Interventional radiology offers a host of benefits compared with traditional open surgery. For example, according to the University Diagnostic Medical Imaging (UDMI), open surgery typically involves more blood loss and a higher risk for infection and other complications than interventional radiology.
Radiologists and technologists have high visibility when using medical imaging technology during vascular procedures. Throughout the procedure, professionals can accurately diagnose and treat conditions, sometimes in less than an hour.
Because these procedures are relatively quick, they’re also considered a more efficient use of medical resources than full surgery. Most outpatient procedures, including interventional radiology, are less expensive than inpatient hospital stays, so interventional radiology is often a more cost-effective procedure for patients.
Another one of the many benefits of interventional radiology is an often swift, uncomplicated recovery. A shorter recovery time means that patients can return to their daily activities faster.
Due to the minimally invasive nature of interventional radiology procedures, patients can return home afterward and may fully recover within days rather than weeks.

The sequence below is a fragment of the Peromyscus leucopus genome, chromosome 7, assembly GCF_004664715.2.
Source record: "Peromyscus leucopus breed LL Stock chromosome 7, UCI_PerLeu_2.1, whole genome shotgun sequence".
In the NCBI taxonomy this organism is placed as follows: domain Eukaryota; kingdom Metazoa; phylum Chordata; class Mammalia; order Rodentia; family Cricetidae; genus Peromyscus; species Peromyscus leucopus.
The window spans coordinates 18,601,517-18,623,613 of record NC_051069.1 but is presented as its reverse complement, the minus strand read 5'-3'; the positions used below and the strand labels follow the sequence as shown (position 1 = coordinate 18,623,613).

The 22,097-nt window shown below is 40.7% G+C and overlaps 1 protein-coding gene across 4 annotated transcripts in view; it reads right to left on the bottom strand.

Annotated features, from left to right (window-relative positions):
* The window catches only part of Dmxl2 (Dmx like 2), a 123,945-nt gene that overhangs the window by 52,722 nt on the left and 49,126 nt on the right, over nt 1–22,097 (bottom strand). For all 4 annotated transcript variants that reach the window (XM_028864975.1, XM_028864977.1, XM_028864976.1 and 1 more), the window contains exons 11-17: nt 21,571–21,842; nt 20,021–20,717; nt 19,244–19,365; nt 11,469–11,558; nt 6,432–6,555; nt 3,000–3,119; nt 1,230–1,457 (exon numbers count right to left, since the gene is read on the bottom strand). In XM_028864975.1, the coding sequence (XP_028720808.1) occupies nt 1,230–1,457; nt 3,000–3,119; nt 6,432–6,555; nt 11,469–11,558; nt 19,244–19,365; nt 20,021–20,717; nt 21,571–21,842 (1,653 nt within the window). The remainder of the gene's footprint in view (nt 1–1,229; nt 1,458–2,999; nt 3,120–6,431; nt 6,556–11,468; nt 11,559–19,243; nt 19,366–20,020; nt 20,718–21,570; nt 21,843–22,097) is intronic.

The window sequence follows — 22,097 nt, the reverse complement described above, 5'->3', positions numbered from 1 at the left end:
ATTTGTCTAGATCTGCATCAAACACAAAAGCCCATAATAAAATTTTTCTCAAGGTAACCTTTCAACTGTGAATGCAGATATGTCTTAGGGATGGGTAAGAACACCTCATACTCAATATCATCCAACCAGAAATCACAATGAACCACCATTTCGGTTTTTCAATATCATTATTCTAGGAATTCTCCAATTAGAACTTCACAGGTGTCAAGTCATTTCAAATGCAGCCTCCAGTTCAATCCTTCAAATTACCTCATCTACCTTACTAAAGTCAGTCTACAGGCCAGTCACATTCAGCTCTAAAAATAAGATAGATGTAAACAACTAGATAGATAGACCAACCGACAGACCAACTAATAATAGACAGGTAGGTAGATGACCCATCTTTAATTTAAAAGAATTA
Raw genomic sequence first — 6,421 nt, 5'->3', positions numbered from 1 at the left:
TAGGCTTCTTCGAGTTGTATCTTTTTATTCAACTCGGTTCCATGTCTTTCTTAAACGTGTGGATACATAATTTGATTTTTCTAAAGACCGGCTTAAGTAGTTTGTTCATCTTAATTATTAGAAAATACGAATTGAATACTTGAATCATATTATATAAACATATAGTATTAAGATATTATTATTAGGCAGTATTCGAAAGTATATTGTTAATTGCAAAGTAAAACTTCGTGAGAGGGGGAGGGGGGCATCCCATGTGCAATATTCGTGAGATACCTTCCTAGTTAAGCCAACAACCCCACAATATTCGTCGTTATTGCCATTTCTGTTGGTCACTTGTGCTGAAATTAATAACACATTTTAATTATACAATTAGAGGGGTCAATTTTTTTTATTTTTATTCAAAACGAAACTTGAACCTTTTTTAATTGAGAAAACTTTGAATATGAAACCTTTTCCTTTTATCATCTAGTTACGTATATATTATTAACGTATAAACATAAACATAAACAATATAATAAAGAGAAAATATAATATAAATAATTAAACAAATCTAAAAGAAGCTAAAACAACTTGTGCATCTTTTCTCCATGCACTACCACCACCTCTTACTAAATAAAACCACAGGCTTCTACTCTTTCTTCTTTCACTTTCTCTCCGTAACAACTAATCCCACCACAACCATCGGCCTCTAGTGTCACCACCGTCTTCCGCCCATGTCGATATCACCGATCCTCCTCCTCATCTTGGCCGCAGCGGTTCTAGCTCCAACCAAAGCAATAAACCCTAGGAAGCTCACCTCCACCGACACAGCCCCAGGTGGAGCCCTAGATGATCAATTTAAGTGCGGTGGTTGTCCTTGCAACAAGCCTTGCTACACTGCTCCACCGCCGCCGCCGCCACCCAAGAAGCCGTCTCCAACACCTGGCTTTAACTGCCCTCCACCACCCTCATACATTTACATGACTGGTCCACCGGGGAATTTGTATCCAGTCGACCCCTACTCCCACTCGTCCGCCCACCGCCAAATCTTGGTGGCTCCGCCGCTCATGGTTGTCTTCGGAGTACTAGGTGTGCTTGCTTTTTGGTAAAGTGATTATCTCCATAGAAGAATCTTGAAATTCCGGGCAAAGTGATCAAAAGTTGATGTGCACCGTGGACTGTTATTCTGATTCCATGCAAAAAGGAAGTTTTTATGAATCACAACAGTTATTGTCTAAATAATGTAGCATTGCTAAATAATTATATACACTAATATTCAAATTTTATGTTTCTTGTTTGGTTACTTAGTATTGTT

The rapidly evolving specialty of interventional radiology has a low complication rate and low mortality rate as a result of its minimal invasiveness. Interventional radiology can be used to treat almost anybody: young or old, large or small. Therefore, interventional radiology is well received by patients who enjoy a fast, safe route to health.
Advance Your Career in Interventional Radiology
If you have an associate degree in radiography and are ARRT certified, consider taking the next step in your career by earning the Advanced Imaging Certificate in Vascular Interventional Radiography from AdventHealth University Online and becoming a vascular interventional technologist.
The program is designed for professionals who want to go to school while working full time. Take charge of your career and learn more about how earning an advanced certificate can be the first step toward a Bachelor of Science in Imaging Sciences.
Advantage IR, “Top 5 Reasons Why Interventional Radiology Is Better Than Open Surgery”
American Registry of Radiologic Technologists (ARRT), Postprimary Eligibility Pathway Requirements
American Registry of Radiologic Technologists (ARRT), Vascular Interventional Radiography
Radiological Society of North America, “Value in Interventional Radiology: Achieving High Quality Outcomes at a Lower Cost”
Society of Interventional Radiology, Frequently Asked Questions
University Diagnostic Medical Imaging, Advantages and Benefits of Interventional Radiology (IR)
United Nations, Global Issues: Ageing